So in living up to this contract, Oracle is forced to produce a perfect product? Code with no errors in it, so they can live up to the contract?

My point, which you completely missed, was that as in code other than yours, people make mistakes, and I would hope that Oracle's legal staff was able to put in provisions which allowed them to make human (not yours of course) mistakes, and yet not look like they're deliberately trying to tank the product.

Now get back to coding.

spydercanopus spydercanopus said:

Glad you don't work for me.

In fact, do us all a favor, quit now if you do work. I wouldn't want to end up with your crappy products or services one day. There's already enough teenagers out there doing crappy work because they feel they're forced to do work they don't want to.

You bet I will never work for you. I only do projects with meaningful purpose while it sounds like you drive a whip to your crew. Innovation doesn't come from slave masters struggling to cope with their lost youth by means of forced labor. It comes from free spirits with ambition, like me.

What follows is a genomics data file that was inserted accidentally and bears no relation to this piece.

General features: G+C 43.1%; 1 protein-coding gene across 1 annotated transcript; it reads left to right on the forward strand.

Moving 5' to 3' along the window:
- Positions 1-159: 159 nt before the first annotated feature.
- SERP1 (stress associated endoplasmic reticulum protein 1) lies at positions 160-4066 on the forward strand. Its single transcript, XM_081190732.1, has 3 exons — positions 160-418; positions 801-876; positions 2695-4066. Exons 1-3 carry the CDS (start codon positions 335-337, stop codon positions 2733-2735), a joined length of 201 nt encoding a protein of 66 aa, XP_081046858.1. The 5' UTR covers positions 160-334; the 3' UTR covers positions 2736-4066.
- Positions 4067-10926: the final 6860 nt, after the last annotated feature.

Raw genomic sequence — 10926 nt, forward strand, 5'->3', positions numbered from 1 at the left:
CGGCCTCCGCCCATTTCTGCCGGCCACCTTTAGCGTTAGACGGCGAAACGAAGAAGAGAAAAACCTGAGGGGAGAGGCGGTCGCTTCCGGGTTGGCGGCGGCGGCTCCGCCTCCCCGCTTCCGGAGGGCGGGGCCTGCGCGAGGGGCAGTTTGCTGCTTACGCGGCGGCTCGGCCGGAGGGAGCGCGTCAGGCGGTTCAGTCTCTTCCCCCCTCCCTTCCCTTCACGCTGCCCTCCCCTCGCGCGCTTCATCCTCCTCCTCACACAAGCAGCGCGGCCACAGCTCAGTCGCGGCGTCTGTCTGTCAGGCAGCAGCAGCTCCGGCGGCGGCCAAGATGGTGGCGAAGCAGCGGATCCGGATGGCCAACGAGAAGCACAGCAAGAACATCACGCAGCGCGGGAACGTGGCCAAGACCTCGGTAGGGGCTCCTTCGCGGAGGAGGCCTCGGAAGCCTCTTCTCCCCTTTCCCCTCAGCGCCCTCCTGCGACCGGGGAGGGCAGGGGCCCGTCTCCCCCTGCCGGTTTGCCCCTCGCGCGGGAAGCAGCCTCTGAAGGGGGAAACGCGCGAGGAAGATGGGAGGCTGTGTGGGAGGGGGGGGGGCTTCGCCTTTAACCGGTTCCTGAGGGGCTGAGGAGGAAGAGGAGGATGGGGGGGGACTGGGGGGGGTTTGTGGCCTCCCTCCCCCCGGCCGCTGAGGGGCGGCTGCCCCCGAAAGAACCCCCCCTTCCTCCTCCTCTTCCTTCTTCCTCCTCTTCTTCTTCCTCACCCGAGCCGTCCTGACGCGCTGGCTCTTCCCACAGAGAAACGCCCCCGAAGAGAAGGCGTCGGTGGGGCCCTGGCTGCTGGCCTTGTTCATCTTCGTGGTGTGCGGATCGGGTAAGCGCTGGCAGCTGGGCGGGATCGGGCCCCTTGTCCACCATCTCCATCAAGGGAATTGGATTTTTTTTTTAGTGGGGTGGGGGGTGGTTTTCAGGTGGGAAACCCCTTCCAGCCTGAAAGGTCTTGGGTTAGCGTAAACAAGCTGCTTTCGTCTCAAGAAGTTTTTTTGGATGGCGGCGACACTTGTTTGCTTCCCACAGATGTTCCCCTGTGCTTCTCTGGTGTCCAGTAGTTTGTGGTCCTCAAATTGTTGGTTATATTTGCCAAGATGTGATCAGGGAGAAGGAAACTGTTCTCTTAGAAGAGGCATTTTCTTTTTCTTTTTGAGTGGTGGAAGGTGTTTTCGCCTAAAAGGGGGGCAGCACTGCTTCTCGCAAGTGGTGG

Tygerstrike said:

@spyder

Its ok, the world is made up of many types of ppl. Im sure the two of you will never cross paths in real life. And if you do work I hope its something your happy doing. Now to address your post.......

In the real world you are forced to live up to any contract you sign. If you fail to deliver what you either as a individual or a corporate entity have agreed to, you will be punished in some way. Normally by a fine or in some cases jailtime. Now Oracle has a breach of contract. All the judge has said is "Too bad, you agreed to it and you have to honor your commitment". They arent being "Forced" to do it. It was something they were doing before there was a lawsuit. So Oracle can either continue to do whatever it was they were doing before being sued. Or they can face the consiquences of thier desicions and pay HP whatever the contracted fee for failure to complete thier contract. Hope that helps.